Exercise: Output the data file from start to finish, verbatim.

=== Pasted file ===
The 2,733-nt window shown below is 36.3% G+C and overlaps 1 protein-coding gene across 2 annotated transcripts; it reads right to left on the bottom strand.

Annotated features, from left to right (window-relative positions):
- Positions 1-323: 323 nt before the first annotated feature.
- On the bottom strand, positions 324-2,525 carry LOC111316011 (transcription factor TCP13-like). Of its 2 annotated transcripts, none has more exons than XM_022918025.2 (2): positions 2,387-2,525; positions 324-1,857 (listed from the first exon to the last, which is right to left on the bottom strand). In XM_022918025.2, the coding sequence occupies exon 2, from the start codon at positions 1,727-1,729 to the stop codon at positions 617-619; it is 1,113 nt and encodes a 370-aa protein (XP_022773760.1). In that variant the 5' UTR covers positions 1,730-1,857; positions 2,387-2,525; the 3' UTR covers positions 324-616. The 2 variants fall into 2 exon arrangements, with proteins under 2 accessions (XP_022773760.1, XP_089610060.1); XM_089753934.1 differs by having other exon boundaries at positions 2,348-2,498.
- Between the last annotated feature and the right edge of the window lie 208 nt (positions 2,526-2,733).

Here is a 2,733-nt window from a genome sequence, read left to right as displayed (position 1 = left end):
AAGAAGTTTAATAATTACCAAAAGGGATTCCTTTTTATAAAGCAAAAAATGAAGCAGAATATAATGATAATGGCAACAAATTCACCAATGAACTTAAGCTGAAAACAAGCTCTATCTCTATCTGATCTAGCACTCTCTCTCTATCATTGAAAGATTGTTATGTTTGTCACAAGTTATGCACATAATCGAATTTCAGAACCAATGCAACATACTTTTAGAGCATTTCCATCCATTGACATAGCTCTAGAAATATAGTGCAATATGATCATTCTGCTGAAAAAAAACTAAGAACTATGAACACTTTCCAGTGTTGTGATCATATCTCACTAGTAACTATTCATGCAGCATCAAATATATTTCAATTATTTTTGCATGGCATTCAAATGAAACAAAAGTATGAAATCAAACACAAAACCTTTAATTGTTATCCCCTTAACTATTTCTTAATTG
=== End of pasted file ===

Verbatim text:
The 2,733-nt window shown below is 36.3% G+C and overlaps 1 protein-coding gene across 2 annotated transcripts; it reads right to left on the bottom strand.

Annotated features, from left to right (window-relative positions):
- Positions 1-323: 323 nt before the first annotated feature.
- On the bottom strand, positions 324-2,525 carry LOC111316011 (transcription factor TCP13-like). Of its 2 annotated transcripts, none has more exons than XM_022918025.2 (2): positions 2,387-2,525; positions 324-1,857 (listed from the first exon to the last, which is right to left on the bottom strand). In XM_022918025.2, the coding sequence occupies exon 2, from the start codon at positions 1,727-1,729 to the stop codon at positions 617-619; it is 1,113 nt and encodes a 370-aa protein (XP_022773760.1). In that variant the 5' UTR covers positions 1,730-1,857; positions 2,387-2,525; the 3' UTR covers positions 324-616. The 2 variants fall into 2 exon arrangements, with proteins under 2 accessions (XP_022773760.1, XP_089610060.1); XM_089753934.1 differs by having other exon boundaries at positions 2,348-2,498.
- Between the last annotated feature and the right edge of the window lie 208 nt (positions 2,526-2,733).

Here is a 2,733-nt window from a genome sequence, read left to right as displayed (position 1 = left end):
AAGAAGTTTAATAATTACCAAAAGGGATTCCTTTTTATAAAGCAAAAAATGAAGCAGAATATAATGATAATGGCAACAAATTCACCAATGAACTTAAGCTGAAAACAAGCTCTATCTCTATCTGATCTAGCACTCTCTCTCTATCATTGAAAGATTGTTATGTTTGTCACAAGTTATGCACATAATCGAATTTCAGAACCAATGCAACATACTTTTAGAGCATTTCCATCCATTGACATAGCTCTAGAAATATAGTGCAATATGATCATTCTGCTGAAAAAAAACTAAGAACTATGAACACTTTCCAGTGTTGTGATCATATCTCACTAGTAACTATTCATGCAGCATCAAATATATTTCAATTATTTTTGCATGGCATTCAAATGAAACAAAAGTATGAAATCAAACACAAAACCTTTAATTGTTATCCCCTTAACTATTTCTTAATTG